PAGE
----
It's Derby County this time.. it was Sheffield Wednesday - the EFL need to find a better way to protect football fans
Wandering back to Derby train station from Pride Park a few months back, it was impossible not to wonder what Brian Clough would have thought of it all.
Sheffield Wednesday’s relegation to the third tier of English football confirmed courtesy of a draw with their hosts and there was a saltiness on the tongue on the trudge through the car park.
Watching Derby’s players celebrate their ‘great escape’ with thousands of supporters as if it were a trophy – a survival effort that was only achieved because of the points deduction handed out to a very poor Wednesday side that didn’t deserve to stay up either – even the statue of Clough and his legendary right-hand man Peter Taylor looked a little disappointed.
Because Derby County is a proud and historic club with a fanbase that deserves better than that afternoon and certainly the events of the past few years, lurching from loophole to loophole with behaviour that prompted one EFL executive to admit: “I’ve never seen a club behave so poorly for so long.”
And now they’ve plummeted into administration and all that comes with it; redundancies, asset losses, a 12-point deduction and likely relegation. Derby County supporters deserve better.
Written by a Sheffield Wednesday correspondent, the irony of this message is strong. If Derby are the club most rooted to the EFL naughty step, you can’t think he’d rank Wednesday too far behind.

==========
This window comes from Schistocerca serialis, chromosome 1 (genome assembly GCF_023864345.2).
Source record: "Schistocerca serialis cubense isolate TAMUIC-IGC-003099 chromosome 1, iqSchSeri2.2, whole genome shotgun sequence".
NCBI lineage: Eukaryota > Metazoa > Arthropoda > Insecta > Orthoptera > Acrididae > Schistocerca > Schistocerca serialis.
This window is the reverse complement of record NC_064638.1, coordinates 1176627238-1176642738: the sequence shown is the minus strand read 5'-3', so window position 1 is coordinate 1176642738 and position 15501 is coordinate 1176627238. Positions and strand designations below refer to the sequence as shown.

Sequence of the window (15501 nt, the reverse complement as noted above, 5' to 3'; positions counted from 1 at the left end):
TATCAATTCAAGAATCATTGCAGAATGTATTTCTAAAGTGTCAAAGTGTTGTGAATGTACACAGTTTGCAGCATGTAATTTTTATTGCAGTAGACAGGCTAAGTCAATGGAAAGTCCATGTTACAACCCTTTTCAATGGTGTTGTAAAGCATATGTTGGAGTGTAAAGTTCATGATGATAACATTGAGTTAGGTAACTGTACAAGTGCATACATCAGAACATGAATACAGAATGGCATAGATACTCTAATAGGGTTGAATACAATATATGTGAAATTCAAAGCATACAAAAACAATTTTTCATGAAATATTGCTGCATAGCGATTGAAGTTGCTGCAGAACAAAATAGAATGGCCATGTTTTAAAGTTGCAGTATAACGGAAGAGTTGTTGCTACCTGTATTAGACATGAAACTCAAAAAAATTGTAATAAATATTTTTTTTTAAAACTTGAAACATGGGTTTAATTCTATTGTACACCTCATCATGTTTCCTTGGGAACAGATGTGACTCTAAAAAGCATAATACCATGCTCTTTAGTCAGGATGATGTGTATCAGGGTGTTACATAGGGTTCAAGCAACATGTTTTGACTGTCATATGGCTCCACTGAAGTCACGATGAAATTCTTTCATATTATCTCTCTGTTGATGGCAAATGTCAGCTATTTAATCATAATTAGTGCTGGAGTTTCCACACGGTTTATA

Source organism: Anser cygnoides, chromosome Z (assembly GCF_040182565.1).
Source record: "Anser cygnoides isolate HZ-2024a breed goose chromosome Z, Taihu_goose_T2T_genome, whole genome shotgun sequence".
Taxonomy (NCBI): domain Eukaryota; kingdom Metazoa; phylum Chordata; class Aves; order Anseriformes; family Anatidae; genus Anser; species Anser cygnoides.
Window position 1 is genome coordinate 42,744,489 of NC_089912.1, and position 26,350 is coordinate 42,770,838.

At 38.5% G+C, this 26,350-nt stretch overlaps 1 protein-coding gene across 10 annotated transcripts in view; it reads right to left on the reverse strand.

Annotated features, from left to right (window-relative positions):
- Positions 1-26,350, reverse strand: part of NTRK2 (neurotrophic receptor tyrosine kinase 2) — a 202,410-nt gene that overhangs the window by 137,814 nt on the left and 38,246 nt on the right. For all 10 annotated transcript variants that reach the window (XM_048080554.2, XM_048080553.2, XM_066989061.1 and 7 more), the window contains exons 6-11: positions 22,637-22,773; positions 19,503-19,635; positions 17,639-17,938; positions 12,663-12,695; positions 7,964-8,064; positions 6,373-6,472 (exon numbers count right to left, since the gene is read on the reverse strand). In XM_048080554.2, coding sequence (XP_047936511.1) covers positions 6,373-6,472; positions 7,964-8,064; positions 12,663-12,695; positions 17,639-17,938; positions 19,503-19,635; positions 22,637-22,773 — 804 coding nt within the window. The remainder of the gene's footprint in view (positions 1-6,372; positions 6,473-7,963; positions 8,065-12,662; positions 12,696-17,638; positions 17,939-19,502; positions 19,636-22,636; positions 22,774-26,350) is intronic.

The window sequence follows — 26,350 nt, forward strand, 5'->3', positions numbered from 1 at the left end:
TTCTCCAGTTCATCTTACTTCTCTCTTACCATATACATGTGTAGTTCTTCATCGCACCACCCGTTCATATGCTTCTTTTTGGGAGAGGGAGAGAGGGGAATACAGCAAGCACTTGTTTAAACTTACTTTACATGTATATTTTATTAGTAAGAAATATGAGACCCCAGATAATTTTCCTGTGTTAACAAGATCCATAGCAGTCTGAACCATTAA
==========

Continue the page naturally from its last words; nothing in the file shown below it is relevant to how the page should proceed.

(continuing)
The fact is that The Star has long held its hands up to Wednesday’s wrongdoings and Owls fans, like Derby’s, deserved better than the sale of their greatest asset to cover an arrogant disregard for spending rules. They deserved better than a botched job of managing that sale that saw them plunged into relegation. Much better.
These are famous clubs that should be run properly. And it’s time for proactive governance from those above.
Where next for Derby? The anxiety felt by their fans is one Wednesday supporters will be familiar with in years gone by.
Their latest scrape with financial problems never saw the ‘A-word’ used seriously. These were, we were reassured, cashflow problems rather than anything more serious. Owner Dejphon Chansiri, who took responsibility for the stadium sale omnishambles, has bankrolled what looks to be from the outside a reset in operations at the club.
How prudent have Wednesday been in assembling the ‘Championship-quality squad’ assembled for their assault at League One promotion this season?
The fact is that we won’t truly know for a couple of years, when the relevant accounts are due to be published, how far the club has been pushed towards to the ‘self-sustainable’ model the owner has said on record he is keen to work towards.
But with the notion of transfer fees off the table and fingers burnt, there appears to be no immediate klaxon for alarm and it’s never really been in doubt that Chansiri is in it for the long haul.
Whether it be ceding power to an independent regulator, pushing home a salary cap all parties can get behind or something else, the EFL need to do their job and protect clubs from themselves.
These institutions and those who spend their lives obsessing over them deserve the very best governance. It’s high time authorities found a better way of making sure they get it.